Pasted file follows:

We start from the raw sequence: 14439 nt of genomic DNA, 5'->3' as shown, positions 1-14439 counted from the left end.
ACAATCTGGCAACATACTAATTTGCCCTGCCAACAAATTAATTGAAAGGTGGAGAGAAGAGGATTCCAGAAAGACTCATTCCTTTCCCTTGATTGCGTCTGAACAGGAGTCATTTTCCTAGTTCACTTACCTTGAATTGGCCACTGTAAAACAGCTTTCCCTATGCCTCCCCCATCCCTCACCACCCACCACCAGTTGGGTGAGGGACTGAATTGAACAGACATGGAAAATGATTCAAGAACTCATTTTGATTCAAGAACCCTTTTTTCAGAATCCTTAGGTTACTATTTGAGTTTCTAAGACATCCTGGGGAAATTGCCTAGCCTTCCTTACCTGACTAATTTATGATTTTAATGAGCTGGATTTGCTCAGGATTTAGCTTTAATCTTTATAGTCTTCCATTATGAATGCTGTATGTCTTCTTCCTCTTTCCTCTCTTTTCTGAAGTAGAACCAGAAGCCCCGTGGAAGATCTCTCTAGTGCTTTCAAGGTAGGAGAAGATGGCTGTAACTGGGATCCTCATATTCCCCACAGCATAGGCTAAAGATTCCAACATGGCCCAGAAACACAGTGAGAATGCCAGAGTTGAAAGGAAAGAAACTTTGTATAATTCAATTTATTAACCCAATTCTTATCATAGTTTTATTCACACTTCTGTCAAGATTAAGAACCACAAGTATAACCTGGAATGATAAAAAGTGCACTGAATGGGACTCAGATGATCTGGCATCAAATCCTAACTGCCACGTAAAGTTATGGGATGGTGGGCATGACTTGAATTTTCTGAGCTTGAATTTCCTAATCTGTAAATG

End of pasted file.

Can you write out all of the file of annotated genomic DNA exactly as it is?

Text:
We start from the raw sequence: 14439 nt of genomic DNA, 5'->3' as shown, positions 1-14439 counted from the left end.
ACAATCTGGCAACATACTAATTTGCCCTGCCAACAAATTAATTGAAAGGTGGAGAGAAGAGGATTCCAGAAAGACTCATTCCTTTCCCTTGATTGCGTCTGAACAGGAGTCATTTTCCTAGTTCACTTACCTTGAATTGGCCACTGTAAAACAGCTTTCCCTATGCCTCCCCCATCCCTCACCACCCACCACCAGTTGGGTGAGGGACTGAATTGAACAGACATGGAAAATGATTCAAGAACTCATTTTGATTCAAGAACCCTTTTTTCAGAATCCTTAGGTTACTATTTGAGTTTCTAAGACATCCTGGGGAAATTGCCTAGCCTTCCTTACCTGACTAATTTATGATTTTAATGAGCTGGATTTGCTCAGGATTTAGCTTTAATCTTTATAGTCTTCCATTATGAATGCTGTATGTCTTCTTCCTCTTTCCTCTCTTTTCTGAAGTAGAACCAGAAGCCCCGTGGAAGATCTCTCTAGTGCTTTCAAGGTAGGAGAAGATGGCTGTAACTGGGATCCTCATATTCCCCACAGCATAGGCTAAAGATTCCAACATGGCCCAGAAACACAGTGAGAATGCCAGAGTTGAAAGGAAAGAAACTTTGTATAATTCAATTTATTAACCCAATTCTTATCATAGTTTTATTCACACTTCTGTCAAGATTAAGAACCACAAGTATAACCTGGAATGATAAAAAGTGCACTGAATGGGACTCAGATGATCTGGCATCAAATCCTAACTGCCACGTAAAGTTATGGGATGGTGGGCATGACTTGAATTTTCTGAGCTTGAATTTCCTAATCTGTAAATG